Introduction to MSIL – Part 8 – The for each Statement

The for each statement; popularized by Visual Basic, humbly accepted by C++, and forever immortalized by a creation lovingly known as ECMA-334 (OK so some people simply call it C#).

In this installment of my open-ended series entitled Introduction to MSIL, I am talking about one of the most popular statements in commercially successful programming languages. Whether your focus has been on Visual Basic, COM, Standard C++, or .NET (or all of the above) you’ve inevitably come across some form of the for each statement.

You may have noticed a trend in this series. As we dig deeper into more interesting constructs, the focus is less and less on MSIL instructions and more on language design and compiler implementations. There is really nothing especially new in the instructions you might use to implement a for each statement. Nevertheless it is useful to understand what makes the statement work and how it is interpreted and converted to MSIL instructions depending on the context in which it is used. This is where you thank your lucky stars that your boss lets you write code in a language with statements that abstract away the dirty secrets hidden behind their elegant exteriors. for each is just such a statement.

Variations of the for each statement, as it relates to .NET, can be found in C#, Visual Basic .NET and C++/CLI. There may also be other languages with a similar statement that I’m not aware of. The examples in this part of the series use C++/CLI only because C# and VB get enough press as it is. As I’ve said before, I am not focusing on a particular compiler’s implementation, but rather demonstrating the techniques that may be used by compilers in general.

Let’s start with a simple example:

array<int>^ numbers = gcnew array<int> { 1, 2, 3 };
 
for each (int element in numbers)
{
    Console::WriteLine(element);
}

numbers is a synthesized reference type extending the built-in System.Array type. It is initialized with three elements and the for each statement executes the statements in the scope block for each of the elements. Pretty straight forward; I’m sure you can imagine the equivalent code in your language of choice. Quite predictably this can be implemented in terms of the following set of instructions:

    .locals init (int32[] numbers,
                  int32 index)
   
// Create the array
                 
    ldc.i4.3
    newarr int32
    stloc numbers
   
// Populate the array
   
    ldloc numbers
    ldc.i4.0 // index
    ldc.i4.1 // value
    stelem.i4
 
    ldloc numbers
    ldc.i4.1 // index
    ldc.i4.2 // value
    stelem.i4
 
    ldloc numbers
    ldc.i4.2 // index
    ldc.i4.3 // value
    stelem.i4
   
    br.s _CONDITION
 
_LOOP:
 
    ldc.i4.1
    ldloc index
    add
    stloc index
    
_CONDITION:
   
    ldloc numbers
    ldlen
    ldloc index
    beq _CONTINUE
   
// for each statements
 
    ldloc numbers
    ldloc index
    ldelem.i4
    call void [mscorlib]System.Console::WriteLine(int32)
   
    br.s _LOOP
 
_CONTINUE:

The only instructions not already discussed in this series are those related to arrays. The newarr instruction pops an integer off the stack indicating the number of elements in the array. It then creates the array of the given type and pushes a reference to it onto the stack. The stelem instruction replaces an element in an array with a given value. The stack needs to be prepopulated with a reference to the array, the index of the element in the array, and the value to store at the given position. Finally, the ldelem instruction loads an element from an array and pushes it onto the stack by first popping off a reference to an array as well as the index into the array.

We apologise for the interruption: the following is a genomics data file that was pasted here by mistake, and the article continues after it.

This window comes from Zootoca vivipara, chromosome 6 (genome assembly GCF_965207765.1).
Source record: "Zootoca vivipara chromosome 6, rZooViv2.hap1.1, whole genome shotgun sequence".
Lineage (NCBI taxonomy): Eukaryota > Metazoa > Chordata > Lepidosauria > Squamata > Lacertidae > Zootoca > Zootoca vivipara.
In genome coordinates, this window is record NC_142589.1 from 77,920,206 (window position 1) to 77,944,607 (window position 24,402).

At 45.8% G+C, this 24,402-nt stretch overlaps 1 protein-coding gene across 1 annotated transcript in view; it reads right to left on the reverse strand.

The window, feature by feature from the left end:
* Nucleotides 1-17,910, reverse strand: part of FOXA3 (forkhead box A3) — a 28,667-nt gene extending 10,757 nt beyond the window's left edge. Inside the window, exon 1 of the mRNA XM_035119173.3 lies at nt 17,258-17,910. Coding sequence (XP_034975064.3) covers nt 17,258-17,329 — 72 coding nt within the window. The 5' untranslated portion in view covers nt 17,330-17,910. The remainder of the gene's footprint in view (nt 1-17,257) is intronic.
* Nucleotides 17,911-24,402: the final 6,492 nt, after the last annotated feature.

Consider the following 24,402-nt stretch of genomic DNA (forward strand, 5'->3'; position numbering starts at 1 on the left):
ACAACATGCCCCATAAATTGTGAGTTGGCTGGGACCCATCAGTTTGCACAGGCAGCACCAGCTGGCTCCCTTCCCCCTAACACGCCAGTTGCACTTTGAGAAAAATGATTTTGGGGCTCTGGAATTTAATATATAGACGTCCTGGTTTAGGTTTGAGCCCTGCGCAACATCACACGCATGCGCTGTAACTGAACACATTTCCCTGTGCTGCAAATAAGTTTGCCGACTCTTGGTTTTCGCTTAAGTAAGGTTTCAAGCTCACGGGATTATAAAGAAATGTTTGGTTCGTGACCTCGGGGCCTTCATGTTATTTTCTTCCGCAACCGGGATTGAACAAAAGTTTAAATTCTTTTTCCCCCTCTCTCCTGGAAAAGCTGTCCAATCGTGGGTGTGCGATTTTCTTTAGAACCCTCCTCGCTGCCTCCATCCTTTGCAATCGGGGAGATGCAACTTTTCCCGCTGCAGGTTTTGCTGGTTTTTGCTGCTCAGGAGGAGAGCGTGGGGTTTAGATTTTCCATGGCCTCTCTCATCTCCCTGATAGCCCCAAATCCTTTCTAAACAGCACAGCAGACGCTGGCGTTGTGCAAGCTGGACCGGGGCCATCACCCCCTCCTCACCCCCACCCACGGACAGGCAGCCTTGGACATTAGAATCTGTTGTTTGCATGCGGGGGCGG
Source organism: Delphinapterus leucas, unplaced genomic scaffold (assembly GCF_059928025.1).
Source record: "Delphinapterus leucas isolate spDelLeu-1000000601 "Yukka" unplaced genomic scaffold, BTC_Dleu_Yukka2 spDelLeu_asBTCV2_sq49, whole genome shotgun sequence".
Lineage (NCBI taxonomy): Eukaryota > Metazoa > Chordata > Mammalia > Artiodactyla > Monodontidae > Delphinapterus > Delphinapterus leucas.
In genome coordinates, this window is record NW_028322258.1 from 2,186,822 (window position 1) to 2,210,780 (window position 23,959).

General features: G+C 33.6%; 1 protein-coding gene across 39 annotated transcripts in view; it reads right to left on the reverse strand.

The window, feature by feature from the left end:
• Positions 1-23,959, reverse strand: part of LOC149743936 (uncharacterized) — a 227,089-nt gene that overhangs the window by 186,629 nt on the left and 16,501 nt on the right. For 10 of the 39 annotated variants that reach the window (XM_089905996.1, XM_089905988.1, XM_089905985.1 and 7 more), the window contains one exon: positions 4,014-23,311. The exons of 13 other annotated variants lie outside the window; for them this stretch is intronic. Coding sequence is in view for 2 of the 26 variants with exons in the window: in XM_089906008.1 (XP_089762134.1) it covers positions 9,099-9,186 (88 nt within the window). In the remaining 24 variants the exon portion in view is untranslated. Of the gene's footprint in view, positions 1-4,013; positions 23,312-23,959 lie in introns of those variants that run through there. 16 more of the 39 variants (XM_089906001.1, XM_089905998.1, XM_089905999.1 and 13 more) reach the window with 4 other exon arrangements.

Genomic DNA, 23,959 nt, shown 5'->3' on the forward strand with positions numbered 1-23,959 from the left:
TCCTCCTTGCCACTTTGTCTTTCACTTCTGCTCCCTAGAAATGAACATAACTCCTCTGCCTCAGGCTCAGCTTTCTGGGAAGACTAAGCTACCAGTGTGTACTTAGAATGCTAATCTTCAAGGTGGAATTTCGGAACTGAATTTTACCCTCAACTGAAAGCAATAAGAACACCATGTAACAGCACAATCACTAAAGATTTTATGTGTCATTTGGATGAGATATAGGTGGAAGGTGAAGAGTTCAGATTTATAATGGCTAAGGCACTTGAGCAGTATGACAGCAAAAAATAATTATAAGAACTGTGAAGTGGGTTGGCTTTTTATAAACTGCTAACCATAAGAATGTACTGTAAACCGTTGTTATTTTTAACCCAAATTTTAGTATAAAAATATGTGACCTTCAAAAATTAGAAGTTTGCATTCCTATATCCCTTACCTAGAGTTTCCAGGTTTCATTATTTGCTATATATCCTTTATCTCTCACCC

As you can see, this is not unlike the code that might be generated for a for statement looping over the same elements, as discussed in part 6. Of course the for each statement can be used with more than just types deriving from System.Array. In fact it is capable of enumerating the elements of any type that either implements the IEnumerable interface or even a type providing the same functionality without actually implementing that interface. The degree of support naturally depends on the scope of your language specific implementation. Some languages could even, nay, do provide support for completely unrelated containers in the for each statement. Consider the following example using the Standard C++ Library vector container class:

std::vector<int> numbers;
numbers.reserve(3);
numbers.push_back(1);
numbers.push_back(2);
numbers.push_back(3);
 
for each (int element in numbers)
{
    std::cout << element << std::endl;
}

In this example, the compiler calls the vector’s begin method to get an iterator pointing to the first element in the container. This iterator is then used to enumerate the elements, incrementing the iterator until it compares equal to the iterator returned by vector’s end method. For each iteration, the iterator is dereferenced with the resulting value assigned to the element variable. The beauty here is that using the for each statement avoids many common errors related to buffer overruns and the like.

Let’s get back to managed code. If the for each statement has to support collections other than arrays, surely this leads to different implementations depending on the use of the statement. Consider the following example:

Collections::ArrayList numbers(3);
numbers.Add(1);
numbers.Add(2);
numbers.Add(3);
 
for each (int element in %numbers)
{
    Console::WriteLine(element);
}

As an aside, keep in mind that most of the Standard C++ Library containers that include a constructor taking a single integer typically set the initial size of the container, whereas the .NET collection types use this constructor to set the initial capacity.

So what does for each do in this case? Well the ArrayList type implements the IEnumerable interface with its single GetEnumerator method. The for each statement calls the GetEnumerator method to get an implementation of the IEnumerator interface that is then used to enumerate the collection. Let’s examine a simple implementation for this code:

    .locals init (class [mscorlib]System.Collections.ArrayList numbers,
                  class [mscorlib]System.Collections.IEnumerator enumerator)
   
// Create the array
                 
    ldc.i4.3
    newobj instance void [mscorlib]System.Collections.ArrayList::.ctor(int32)
    stloc numbers
   
// Populate the array
   
    ldloc numbers
    ldc.i4.1
    box int32